12 Common Risk Factors for Alzheimer's and Dementia

Part Four of a 7 Part Series on Keeping Your Mind Healthy as you Age

If you knew a train was coming, would you get out of the way?. Shutterstock

This is part 4 of a 7 part series on keeping your mind healthy as you age.

If you knew a train was going to hit you, would you get out of the way?  Two women were in the news because they were trapped on an 80-foot high railroad bridge in Indiana with a freight train barreling towards them and no way out!  Ultimately, the women survived by lying down flat in the middle of the tracks, but WHAT were they doing on an active railroad bridge with no way out?

 

The story reminds me of how blind most people are to the health of their brains.  If you knew brain problems were coming for you, would you start making better decisions today to get out of the way?

New research shows that you can decrease your risk of Alzheimer’s disease and other forms of dementia by 60% or more and those same strategies will help your mood, focus, and memory.

The four steps I discussed in the three previous articles are of this series are:

  1. We each need to have brain envy – to fall in love with our brains.
  2. All of us need baseline brain health assessments.
  3. We need to optimize our important health numbers, not just normalize them. 
  4. We need to help our brains in multiple ways.

Plus, it has to be iterative; you can never stop … because aging never stops. 

Leslie was 54 years old when she first came to see me.  She was always worried about her mother who had Alzheimer’s disease and always on guard to protect her mother from wandering off.

  Leslie became depressed and developed sleeping and memory problems from the chronic stress.

One of Leslie’s first questions to me was, “Dr. Amen, what can I do to decrease my chances of getting Alzheimer’s. I never want my kids going through this stress.”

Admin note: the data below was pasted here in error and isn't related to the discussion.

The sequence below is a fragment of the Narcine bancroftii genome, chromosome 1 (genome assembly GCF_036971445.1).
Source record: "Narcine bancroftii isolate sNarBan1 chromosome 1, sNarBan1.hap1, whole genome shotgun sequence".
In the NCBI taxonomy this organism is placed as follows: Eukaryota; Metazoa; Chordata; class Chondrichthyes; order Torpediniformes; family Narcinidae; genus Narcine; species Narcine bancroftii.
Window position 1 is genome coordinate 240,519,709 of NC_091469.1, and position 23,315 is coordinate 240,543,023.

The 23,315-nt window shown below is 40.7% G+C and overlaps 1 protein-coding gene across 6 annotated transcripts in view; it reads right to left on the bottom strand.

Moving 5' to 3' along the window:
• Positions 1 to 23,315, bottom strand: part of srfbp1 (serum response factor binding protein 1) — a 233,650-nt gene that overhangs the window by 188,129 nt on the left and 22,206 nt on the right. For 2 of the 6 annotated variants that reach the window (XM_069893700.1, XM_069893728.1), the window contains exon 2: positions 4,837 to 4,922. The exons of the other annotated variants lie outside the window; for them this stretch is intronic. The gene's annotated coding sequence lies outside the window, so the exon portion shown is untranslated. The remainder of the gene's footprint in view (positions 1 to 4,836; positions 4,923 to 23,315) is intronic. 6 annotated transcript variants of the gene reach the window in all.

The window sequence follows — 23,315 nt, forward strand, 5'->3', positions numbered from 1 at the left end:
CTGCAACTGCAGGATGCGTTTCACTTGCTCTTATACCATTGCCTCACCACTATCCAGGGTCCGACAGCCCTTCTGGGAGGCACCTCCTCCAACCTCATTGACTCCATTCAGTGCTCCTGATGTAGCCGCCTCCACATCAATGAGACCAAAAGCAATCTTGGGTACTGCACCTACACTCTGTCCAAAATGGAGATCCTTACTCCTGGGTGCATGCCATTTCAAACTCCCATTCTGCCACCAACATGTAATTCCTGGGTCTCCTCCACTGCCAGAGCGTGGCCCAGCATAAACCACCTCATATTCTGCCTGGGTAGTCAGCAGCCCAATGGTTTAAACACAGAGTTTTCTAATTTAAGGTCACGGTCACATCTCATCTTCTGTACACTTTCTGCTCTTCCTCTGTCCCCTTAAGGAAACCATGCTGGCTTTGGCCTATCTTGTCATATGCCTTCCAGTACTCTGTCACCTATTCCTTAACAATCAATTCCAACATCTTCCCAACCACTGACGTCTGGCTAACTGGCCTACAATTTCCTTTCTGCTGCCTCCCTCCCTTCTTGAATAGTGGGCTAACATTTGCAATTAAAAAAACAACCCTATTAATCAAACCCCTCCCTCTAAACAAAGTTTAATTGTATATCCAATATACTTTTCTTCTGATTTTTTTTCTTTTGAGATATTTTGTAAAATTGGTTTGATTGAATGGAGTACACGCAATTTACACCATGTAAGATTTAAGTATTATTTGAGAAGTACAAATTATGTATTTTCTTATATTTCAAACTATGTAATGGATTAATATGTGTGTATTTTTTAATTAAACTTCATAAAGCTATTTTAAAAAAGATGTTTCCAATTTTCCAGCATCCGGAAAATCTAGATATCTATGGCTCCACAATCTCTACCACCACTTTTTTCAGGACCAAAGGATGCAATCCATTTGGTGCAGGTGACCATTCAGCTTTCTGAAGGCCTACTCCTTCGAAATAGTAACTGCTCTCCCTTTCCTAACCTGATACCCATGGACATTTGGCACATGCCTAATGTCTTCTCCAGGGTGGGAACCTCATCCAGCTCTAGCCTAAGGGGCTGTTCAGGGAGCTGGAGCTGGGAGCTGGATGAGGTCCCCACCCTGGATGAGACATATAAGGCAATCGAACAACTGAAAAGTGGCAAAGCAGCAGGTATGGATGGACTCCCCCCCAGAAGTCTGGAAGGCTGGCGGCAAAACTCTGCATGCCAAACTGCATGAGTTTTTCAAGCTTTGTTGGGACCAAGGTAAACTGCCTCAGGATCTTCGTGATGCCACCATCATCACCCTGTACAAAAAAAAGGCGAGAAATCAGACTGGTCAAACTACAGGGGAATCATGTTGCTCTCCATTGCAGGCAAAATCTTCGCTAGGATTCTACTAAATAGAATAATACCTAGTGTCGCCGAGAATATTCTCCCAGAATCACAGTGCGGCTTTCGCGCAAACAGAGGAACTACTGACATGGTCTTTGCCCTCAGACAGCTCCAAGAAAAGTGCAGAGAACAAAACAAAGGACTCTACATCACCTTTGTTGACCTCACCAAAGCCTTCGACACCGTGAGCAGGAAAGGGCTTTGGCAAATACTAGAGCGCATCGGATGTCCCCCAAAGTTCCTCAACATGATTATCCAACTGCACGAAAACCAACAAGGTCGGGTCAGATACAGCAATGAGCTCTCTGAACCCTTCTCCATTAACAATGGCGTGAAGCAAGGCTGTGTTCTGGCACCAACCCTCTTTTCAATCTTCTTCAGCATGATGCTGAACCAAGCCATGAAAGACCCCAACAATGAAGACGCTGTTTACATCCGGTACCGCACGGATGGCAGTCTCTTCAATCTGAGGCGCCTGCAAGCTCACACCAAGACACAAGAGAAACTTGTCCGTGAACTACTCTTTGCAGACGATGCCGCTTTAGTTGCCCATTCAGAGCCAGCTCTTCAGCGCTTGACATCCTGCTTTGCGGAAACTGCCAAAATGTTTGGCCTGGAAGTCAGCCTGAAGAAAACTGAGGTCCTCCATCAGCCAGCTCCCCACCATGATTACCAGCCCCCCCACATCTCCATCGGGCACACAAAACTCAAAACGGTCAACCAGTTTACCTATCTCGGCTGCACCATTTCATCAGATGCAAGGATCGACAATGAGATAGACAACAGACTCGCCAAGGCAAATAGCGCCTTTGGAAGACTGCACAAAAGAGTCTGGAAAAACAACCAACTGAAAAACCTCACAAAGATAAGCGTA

The best way to decrease your risk of Alzheimer’s disease and other forms of dementia is to eliminate all of the risk factors that are associated with them—and the good news is that most of them are either preventable or treatable!

 

And, if you have depression or dementia in your family, you want to start prevention as early as possible.  You want to start NOW.

Here are some of the most common risk factors:

Obesity, diabetes, hypertension and heart disease all increase your risk for both depression and dementia.  You have to take your physical health seriously, because it totally affects your brain.

Low estrogen, testosterone and thyroid levels increase your risk of both dementia and depression.  We seem to be programmed to die after our children are raised to save on the earth’s resources, which may be why our hormone levels drop significantly in our 50s.  I don’t know about you, but I am NOT OK with that. I was just getting started when I turned 50. I love the wisdom of age, but I need my body and brain to be healthy so I can feel vibrant.  You need to know your hormone levels and optimize them.

Smoking and drug and alcohol abuse increase your risk, so if these are a problem for you, stopping IMMEDIATELY decreases these risk factors.

  In my office I usually have orchids because I love how amazing they are.  I often ask my patients, “If the orchids become damaged by being exposed to toxins in the soil, how do we bring them back to health?”  First, you have to STOP the TOXINS, and then give them the highest quality nutrients possible.  Your brain is the same way.    

Another significant risk factor is sleep apnea, where you snore loudly, stop breathing at night, and are chronically tired during the day. This triples your risk of dementia and depression and makes it really hard to lose weight.  On the SPECT scans we use at Amen Clinics we often see that the brains of people with sleep apnea look like the brains of those who have early Alzheimer’s disease. Knowing if you have sleep apnea and getting it treated is critical to keeping your brain healthy. 

Insomnia can also hurt your brain. In fascinating new research, scientists have shown that your brain actually cleans or washes itself during sleep.  The brain has a special waste management system that helps get rid of toxins that build up during the day, including the plaques thought to be responsible for Alzheimer’s disease.  During the day your brain is so busy managing your life that this cleaning system is pretty much turned off.  Without healthy sleep, the cleaning crew does not have enough time to do its job and trash builds up, causing brain fog and memory problems.  How would your home look if no one cleaned for a month?  That is the effect chronic insomnia can have on your brain. 

When you do not sleep, blood flow to your brain goes down and you are much more likely to make bad decisions.  Focus on getting 7 or 8 hours of sleep every night.

In the next article, we will discuss more risk factors, and what you can do about them to stay happy and cognitively sharp for as long as possible.

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